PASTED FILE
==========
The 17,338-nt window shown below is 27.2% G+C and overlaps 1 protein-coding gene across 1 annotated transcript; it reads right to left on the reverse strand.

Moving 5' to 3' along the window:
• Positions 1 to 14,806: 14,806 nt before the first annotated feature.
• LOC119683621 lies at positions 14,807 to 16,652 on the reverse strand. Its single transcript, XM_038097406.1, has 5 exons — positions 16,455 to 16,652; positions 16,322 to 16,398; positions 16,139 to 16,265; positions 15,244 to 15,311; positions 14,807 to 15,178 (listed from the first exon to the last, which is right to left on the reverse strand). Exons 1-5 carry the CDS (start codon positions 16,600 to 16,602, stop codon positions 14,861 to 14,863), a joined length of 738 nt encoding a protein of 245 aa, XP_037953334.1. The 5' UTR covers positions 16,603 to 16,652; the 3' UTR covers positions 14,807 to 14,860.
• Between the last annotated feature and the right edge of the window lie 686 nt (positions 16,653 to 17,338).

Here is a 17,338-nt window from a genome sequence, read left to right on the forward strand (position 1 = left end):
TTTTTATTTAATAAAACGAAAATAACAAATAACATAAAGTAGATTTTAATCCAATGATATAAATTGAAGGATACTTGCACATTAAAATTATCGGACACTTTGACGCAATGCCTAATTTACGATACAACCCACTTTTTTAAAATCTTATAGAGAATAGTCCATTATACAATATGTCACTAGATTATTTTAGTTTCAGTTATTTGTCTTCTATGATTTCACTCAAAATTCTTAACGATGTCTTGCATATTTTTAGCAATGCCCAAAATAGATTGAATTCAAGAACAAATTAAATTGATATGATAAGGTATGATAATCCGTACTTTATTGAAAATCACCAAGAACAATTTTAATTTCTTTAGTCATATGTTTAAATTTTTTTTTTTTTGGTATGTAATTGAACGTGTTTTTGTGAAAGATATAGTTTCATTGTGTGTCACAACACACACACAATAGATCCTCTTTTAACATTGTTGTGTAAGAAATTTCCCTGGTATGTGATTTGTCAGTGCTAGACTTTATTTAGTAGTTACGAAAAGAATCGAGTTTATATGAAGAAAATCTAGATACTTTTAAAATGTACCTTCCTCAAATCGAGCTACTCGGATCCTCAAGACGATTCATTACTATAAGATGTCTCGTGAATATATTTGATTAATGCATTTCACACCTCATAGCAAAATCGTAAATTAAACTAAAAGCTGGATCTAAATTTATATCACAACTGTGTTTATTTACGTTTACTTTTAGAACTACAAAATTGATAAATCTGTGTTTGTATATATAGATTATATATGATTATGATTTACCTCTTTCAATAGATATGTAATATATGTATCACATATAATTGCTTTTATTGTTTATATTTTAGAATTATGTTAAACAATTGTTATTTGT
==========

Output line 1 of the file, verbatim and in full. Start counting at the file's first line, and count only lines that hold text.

The 17,338-nt window shown below is 27.2% G+C and overlaps 1 protein-coding gene across 1 annotated transcript; it reads right to left on the reverse strand.